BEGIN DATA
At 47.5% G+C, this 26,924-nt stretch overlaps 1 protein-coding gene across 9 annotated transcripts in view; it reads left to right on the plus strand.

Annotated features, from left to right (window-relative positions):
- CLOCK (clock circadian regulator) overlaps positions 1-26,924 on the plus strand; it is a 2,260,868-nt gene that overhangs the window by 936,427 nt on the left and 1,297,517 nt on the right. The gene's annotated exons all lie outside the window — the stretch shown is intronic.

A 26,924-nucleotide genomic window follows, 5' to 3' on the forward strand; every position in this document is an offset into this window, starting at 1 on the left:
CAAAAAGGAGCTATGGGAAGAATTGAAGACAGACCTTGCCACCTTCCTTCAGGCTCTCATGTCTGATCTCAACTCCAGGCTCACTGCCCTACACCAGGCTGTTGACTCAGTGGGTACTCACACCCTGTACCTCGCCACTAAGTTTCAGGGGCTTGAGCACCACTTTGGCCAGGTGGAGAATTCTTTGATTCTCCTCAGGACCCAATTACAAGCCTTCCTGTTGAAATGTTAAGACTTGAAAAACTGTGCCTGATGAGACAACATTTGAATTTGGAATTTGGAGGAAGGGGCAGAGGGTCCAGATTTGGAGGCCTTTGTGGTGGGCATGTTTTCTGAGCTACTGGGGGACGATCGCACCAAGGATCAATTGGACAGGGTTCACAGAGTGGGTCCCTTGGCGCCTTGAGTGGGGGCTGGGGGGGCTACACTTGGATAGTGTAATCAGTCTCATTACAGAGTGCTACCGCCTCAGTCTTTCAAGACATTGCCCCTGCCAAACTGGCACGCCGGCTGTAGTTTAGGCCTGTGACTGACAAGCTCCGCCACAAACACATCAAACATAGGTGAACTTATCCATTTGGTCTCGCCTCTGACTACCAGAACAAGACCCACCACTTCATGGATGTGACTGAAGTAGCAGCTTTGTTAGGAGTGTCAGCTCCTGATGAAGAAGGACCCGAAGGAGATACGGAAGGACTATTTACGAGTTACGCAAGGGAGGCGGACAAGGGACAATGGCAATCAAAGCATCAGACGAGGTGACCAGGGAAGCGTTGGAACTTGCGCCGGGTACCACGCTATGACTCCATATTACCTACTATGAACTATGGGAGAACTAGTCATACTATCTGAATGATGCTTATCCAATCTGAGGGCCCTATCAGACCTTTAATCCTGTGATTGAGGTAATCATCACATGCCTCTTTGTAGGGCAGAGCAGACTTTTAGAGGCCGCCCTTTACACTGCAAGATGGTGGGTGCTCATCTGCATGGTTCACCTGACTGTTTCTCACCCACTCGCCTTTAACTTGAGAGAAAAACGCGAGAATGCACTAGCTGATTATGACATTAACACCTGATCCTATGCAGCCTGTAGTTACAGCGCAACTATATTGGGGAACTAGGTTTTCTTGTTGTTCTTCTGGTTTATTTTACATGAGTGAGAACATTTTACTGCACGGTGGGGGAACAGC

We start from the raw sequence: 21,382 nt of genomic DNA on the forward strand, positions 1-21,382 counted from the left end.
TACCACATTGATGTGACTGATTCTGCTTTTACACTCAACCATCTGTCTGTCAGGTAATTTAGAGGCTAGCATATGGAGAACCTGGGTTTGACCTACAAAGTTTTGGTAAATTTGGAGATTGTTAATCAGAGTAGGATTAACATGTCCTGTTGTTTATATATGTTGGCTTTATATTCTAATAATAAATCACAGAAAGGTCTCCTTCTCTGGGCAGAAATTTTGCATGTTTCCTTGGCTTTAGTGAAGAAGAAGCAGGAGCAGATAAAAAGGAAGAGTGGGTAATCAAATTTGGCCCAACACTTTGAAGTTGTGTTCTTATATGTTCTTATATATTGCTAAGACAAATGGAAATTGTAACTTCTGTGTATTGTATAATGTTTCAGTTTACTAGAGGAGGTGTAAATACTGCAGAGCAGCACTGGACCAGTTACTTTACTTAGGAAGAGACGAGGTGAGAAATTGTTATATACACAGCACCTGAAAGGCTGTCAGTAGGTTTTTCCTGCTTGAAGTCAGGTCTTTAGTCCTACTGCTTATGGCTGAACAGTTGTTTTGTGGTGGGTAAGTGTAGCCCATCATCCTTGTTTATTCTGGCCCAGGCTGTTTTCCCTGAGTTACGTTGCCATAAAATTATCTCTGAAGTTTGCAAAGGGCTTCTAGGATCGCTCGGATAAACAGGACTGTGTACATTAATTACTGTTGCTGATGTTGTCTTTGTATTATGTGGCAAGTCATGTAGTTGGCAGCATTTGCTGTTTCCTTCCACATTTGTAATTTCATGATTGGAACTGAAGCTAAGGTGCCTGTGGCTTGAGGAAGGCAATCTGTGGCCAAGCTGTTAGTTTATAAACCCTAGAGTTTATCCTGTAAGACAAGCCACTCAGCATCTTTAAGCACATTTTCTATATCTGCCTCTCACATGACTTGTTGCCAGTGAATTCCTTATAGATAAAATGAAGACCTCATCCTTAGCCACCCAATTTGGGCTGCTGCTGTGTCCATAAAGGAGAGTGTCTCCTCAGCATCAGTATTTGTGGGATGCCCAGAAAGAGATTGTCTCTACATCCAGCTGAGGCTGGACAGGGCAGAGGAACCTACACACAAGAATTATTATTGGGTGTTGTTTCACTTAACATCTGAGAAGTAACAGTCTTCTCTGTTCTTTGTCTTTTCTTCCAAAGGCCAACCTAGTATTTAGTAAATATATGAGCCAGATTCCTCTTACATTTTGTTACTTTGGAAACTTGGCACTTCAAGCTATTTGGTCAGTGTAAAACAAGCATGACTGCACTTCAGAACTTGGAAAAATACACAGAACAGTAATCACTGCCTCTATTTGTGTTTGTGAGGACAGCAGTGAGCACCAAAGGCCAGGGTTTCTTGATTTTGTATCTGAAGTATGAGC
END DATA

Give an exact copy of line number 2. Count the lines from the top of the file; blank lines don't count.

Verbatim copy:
Annotated features, from left to right (window-relative positions):